Fortune Feimster brings positive vibes to Oakland’s Fox Theater   

Fortune Feimster covers her personal life, past and present, in her standup act. (Courtesy Todd Rosenberg)

For comedian Fortune Feimster, it’s all about creating the right vibe. 

“When you’re coming to my show, you’re going to have a good time. You can get rid of the stress, leave it at the door and just laugh,” she says.

Feimster, who brings her new standup act “Live, Laugh, and Love,” to Oakland’s Fox Theater on Oct. 21, explains, “That’s what I wanted to name my tour, because it has that sort of fun, positive vibe of ‘Who doesn’t want to live, laugh, love?’”

“Live, Laugh, Love,” her third standup show after “Sweet & Salty” (2020) and “Good Fortune” (2022), both on Netflix, picks up where those left off. 

She says, “I talk about my honeymoon and settling into married life and dealing with parents getting older, but I’m also doing a lot of fun stuff with the crowd—it’s pretty interactive. It’s been great so far.” 

Feimster says people write to her after shows, conveying the sentiment that they “really needed that.” Supportive feedback, coupled with the connection she feels with her audiences, prompted the show’s name: “The energy in the room is so palpable, because I try to put out positivity and I feel like the people in the audience give it back to me. … So I wanted something that encompassed that feeling.”  

The “Live, Laugh, Love” tour got underway in January. After a lapse over the summer, it’s back in full swing, with stops in Charleston, West Virginia; Charlotte, North Carolina; Grand Rapids, Minnesota; St. Louis, Missouri; and the East Bay. 

“This is really cool to be coming to Oakland and headlining a show myself,” says Feimster. 

Hailing from North Carolina, where she attended college, Feimster was a “Chelsea Lately” writer and panelist and regular on “The Mindy Project,” “Champions” and “Kenan.” She has appeared on “RuPaul’s Drag Race” as a guest host, “The L Word: Generation Q,” “Glee” and “Tales of the City” (based on Armistead Maupin’s books set in San Francisco). 

Her hour-long shows plunge into aspects of her youth, such as being a Girl Scout and on the school swim team; involvement in potentially unsafe recess activities (e.g., “Red Rover”); and trips to Hooters with her family.

She also keeps her audiences abreast of adulthood experiences, including her relationship with Jacquelyn “Jax” Smith.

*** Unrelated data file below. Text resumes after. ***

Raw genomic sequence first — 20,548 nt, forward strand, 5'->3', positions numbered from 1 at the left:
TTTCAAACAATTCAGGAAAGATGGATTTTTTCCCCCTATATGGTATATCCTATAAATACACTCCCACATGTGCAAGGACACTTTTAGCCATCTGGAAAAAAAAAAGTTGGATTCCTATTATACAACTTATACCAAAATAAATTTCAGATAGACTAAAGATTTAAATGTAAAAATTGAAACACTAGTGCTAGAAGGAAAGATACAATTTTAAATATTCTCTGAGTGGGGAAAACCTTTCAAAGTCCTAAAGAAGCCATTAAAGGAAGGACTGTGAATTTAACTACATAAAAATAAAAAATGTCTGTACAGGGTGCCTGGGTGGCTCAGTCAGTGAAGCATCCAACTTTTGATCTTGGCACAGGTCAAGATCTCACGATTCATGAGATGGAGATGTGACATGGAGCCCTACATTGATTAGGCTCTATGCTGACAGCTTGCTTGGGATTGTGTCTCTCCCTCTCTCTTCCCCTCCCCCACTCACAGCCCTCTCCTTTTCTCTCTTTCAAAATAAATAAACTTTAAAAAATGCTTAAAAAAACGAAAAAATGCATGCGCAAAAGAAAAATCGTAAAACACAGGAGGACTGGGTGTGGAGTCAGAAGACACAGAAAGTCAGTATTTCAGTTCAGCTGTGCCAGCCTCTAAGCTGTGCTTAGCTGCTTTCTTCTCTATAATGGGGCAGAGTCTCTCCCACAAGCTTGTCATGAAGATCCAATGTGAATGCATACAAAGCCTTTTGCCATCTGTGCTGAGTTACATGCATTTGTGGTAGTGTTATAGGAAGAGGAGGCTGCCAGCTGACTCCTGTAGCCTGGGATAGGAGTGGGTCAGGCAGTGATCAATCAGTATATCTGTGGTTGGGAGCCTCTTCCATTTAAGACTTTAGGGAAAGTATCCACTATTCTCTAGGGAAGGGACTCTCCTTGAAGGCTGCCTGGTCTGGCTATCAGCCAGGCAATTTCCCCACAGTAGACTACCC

“I tell people what’s going on with my life currently, but I always love to do one of those throwback stories where I reminisce about childhood and the ridiculousness that happened back then,” she says.  

Fortune Feimster acts and hosts podcasts in addition to performing standup comedy. (Courtesy Todd Rosenberg)

The motto “Live, Laugh, Love” was part of the décor of a past household. She says, “There are those signs that moms often have in the Midwest and the South, in particular, that say words on them. And you’re like, ‘Is that art?’” 

In her show, she talks about how she’s similar to her mother.

“I used to kind of poke fun at [my mom] with her ‘Live, Laugh, Love’ sign. And then when Jax moved in, I had one myself, and she was like, ‘What is this?’ And I was like, ‘Art!’” 

Though it’s been a while since Feimster has been to Oakland, she’s no stranger to the Bay Area. She has performed at the Punch Line and Cobb’s and headlined at the Palace of Fine Arts. She appeared at the Fox in a comedy tour lineup, but Saturday will mark her first time headlining there. 

Pre-pandemic, she visited Pixar Animation Studios in Emeryville for the making of “Soul,” in which she’s the voice of Counselor Jerry.  

She knows about San Francisco’s steep hills, and the challenge driving up them, as well as some commercial locales. She says, “San Francisco is one of those places where, when I’m there, I always discover a cool spot like a coffee shop and then I leave and it’s a while before I’m back there and then I can’t remember where that spot was.”

But she does recall Chinatown, in part because she got fortune cookies there for attendees of her show “Good Fortune.”  

“That was really cool. It was one of the companies up there that personalizes them and they put jokes in there,” she says.

Feimster, aware of the prevalent LBGTQ+ community in the Bay Area, includes in her act stories about being a queer woman, her attempt at a romantic marriage proposal to Jax in fog-laden Big Sur and discovering she’s not “butch.”  

Offstage, she co-hosts the weekly “Handsome” podcast with queer comics Tig Notaro and Mae Martin, and she invited comic River Butcher, who identifies as a trans man, to open on Saturday. 

For Feimster, representation matters: “I try to be a positive example for our community and represent us in a positive light. So, to me, having a room full of people in my community means a lot.” 

She welcomes all to live, laugh and love with her at the Fox as she shares personal yet relatable tales: “I’m very excited to tell these stories in front of a Bay Area crowd. It’s going to be a good night.”  

Fortune Feimster appears at 7 p.m. Oct. 21 at the Fox Theater, 1807 Telegraph Ave., Oakland. Tickets are $29.50 to $165 at

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